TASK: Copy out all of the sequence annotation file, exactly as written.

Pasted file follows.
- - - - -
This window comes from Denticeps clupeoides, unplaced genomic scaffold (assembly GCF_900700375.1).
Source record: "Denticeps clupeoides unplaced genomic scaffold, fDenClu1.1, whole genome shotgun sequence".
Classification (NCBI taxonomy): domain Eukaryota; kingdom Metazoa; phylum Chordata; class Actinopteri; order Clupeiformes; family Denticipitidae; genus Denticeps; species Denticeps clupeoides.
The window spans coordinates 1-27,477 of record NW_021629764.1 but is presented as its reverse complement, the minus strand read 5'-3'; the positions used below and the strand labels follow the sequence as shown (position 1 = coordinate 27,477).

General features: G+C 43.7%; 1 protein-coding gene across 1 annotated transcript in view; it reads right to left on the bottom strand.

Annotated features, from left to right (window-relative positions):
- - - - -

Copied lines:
This window comes from Denticeps clupeoides, unplaced genomic scaffold (assembly GCF_900700375.1).
Source record: "Denticeps clupeoides unplaced genomic scaffold, fDenClu1.1, whole genome shotgun sequence".
Classification (NCBI taxonomy): domain Eukaryota; kingdom Metazoa; phylum Chordata; class Actinopteri; order Clupeiformes; family Denticipitidae; genus Denticeps; species Denticeps clupeoides.
The window spans coordinates 1-27,477 of record NW_021629764.1 but is presented as its reverse complement, the minus strand read 5'-3'; the positions used below and the strand labels follow the sequence as shown (position 1 = coordinate 27,477).

General features: G+C 43.7%; 1 protein-coding gene across 1 annotated transcript in view; it reads right to left on the bottom strand.

Annotated features, from left to right (window-relative positions):